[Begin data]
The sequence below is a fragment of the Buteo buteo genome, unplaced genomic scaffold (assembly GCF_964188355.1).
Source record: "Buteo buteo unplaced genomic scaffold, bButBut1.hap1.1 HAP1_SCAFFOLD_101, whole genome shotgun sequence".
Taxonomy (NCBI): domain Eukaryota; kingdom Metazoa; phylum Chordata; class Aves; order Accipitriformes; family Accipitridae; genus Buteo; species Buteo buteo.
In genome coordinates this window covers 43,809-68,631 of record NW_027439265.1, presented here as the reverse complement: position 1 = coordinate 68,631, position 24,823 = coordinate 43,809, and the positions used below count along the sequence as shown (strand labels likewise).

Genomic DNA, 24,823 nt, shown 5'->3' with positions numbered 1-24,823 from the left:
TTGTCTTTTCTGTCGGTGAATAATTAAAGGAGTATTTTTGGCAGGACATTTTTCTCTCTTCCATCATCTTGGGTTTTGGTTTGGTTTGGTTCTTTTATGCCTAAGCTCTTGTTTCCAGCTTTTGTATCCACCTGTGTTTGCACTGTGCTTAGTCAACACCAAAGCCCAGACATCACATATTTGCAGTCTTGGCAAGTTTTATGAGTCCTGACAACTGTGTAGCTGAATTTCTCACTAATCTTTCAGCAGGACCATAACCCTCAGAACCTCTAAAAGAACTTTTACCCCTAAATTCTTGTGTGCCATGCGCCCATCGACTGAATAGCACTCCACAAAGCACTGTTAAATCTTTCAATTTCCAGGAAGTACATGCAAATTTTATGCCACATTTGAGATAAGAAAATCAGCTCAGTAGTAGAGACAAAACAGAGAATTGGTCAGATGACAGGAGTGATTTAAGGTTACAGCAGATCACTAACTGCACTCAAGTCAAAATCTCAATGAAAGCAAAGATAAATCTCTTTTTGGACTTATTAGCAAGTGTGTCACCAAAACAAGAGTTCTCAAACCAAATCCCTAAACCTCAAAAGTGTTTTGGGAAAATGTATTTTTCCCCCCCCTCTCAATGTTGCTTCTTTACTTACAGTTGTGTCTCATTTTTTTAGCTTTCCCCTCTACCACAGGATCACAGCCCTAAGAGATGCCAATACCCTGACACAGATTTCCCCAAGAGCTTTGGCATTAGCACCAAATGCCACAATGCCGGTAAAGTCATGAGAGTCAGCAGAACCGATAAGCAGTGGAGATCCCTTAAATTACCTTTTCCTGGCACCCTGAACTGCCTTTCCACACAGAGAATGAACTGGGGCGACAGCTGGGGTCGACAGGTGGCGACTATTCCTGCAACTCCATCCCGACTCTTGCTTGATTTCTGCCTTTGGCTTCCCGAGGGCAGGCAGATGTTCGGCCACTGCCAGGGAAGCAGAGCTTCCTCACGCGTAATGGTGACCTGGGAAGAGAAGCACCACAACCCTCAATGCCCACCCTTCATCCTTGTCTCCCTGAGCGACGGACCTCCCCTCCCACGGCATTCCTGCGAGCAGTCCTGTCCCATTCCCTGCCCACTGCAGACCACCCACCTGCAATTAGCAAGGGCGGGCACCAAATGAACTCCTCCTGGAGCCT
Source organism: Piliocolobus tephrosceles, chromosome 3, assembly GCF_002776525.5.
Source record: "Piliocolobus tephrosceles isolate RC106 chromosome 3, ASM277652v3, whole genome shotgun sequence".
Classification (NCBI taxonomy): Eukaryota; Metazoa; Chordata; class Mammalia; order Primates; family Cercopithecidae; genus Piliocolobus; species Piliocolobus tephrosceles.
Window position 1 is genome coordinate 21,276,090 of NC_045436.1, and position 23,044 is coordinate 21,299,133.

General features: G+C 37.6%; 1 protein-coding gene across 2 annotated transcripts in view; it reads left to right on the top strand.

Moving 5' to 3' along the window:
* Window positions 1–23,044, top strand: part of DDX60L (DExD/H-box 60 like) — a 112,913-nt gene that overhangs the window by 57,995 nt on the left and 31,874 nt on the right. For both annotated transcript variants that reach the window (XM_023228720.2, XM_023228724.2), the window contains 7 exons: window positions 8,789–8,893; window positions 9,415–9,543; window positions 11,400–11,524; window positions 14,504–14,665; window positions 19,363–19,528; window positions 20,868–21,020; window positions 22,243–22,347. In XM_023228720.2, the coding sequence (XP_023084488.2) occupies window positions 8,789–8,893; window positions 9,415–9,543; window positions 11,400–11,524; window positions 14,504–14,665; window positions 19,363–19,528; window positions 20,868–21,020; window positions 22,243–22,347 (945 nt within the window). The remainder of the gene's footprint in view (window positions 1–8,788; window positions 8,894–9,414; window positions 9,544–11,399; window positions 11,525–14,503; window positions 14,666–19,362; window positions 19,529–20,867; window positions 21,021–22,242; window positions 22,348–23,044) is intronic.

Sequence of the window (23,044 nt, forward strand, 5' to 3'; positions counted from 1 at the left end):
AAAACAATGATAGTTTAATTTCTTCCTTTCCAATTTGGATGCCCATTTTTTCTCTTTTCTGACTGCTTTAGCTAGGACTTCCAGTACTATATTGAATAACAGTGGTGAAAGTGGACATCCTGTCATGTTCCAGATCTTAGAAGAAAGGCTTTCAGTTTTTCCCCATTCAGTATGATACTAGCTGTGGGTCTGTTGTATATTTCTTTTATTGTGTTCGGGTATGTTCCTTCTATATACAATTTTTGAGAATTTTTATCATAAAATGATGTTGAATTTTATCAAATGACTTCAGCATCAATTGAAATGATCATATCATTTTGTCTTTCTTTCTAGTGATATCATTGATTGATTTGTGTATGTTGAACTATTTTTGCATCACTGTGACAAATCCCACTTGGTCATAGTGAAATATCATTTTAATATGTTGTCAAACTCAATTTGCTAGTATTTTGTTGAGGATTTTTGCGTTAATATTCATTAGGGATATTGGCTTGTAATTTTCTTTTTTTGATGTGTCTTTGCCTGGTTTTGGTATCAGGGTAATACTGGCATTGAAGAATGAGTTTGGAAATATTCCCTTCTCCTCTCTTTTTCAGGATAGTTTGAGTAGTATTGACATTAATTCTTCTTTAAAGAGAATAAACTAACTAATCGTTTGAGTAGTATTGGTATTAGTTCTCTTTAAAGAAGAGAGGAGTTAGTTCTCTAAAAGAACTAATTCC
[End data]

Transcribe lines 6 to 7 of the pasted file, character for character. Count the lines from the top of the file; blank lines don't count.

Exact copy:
TTGTCTTTTCTGTCGGTGAATAATTAAAGGAGTATTTTTGGCAGGACATTTTTCTCTCTTCCATCATCTTGGGTTTTGGTTTGGTTTGGTTCTTTTATGCCTAAGCTCTTGTTTCCAGCTTTTGTATCCACCTGTGTTTGCACTGTGCTTAGTCAACACCAAAGCCCAGACATCACATATTTGCAGTCTTGGCAAGTTTTATGAGTCCTGACAACTGTGTAGCTGAATTTCTCACTAATCTTTCAGCAGGACCATAACCCTCAGAACCTCTAAAAGAACTTTTACCCCTAAATTCTTGTGTGCCATGCGCCCATCGACTGAATAGCACTCCACAAAGCACTGTTAAATCTTTCAATTTCCAGGAAGTACATGCAAATTTTATGCCACATTTGAGATAAGAAAATCAGCTCAGTAGTAGAGACAAAACAGAGAATTGGTCAGATGACAGGAGTGATTTAAGGTTACAGCAGATCACTAACTGCACTCAAGTCAAAATCTCAATGAAAGCAAAGATAAATCTCTTTTTGGACTTATTAGCAAGTGTGTCACCAAAACAAGAGTTCTCAAACCAAATCCCTAAACCTCAAAAGTGTTTTGGGAAAATGTATTTTTCCCCCCCCTCTCAATGTTGCTTCTTTACTTACAGTTGTGTCTCATTTTTTTAGCTTTCCCCTCTACCACAGGATCACAGCCCTAAGAGATGCCAATACCCTGACACAGATTTCCCCAAGAGCTTTGGCATTAGCACCAAATGCCACAATGCCGGTAAAGTCATGAGAGTCAGCAGAACCGATAAGCAGTGGAGATCCCTTAAATTACCTTTTCCTGGCACCCTGAACTGCCTTTCCACACAGAGAATGAACTGGGGCGACAGCTGGGGTCGACAGGTGGCGACTATTCCTGCAACTCCATCCCGACTCTTGCTTGATTTCTGCCTTTGGCTTCCCGAGGGCAGGCAGATGTTCGGCCACTGCCAGGGAAGCAGAGCTTCCTCACGCGTAATGGTGACCTGGGAAGAGAAGCACCACAACCCTCAATGCCCACCCTTCATCCTTGTCTCCCTGAGCGACGGACCTCCCCTCCCACGGCATTCCTGCGAGCAGTCCTGTCCCATTCCCTGCCCACTGCAGACCACCCACCTGCAATTAGCAAGGGCGGGCACCAAATGAACTCCTCCTGGAGCCT
Source organism: Piliocolobus tephrosceles, chromosome 3, assembly GCF_002776525.5.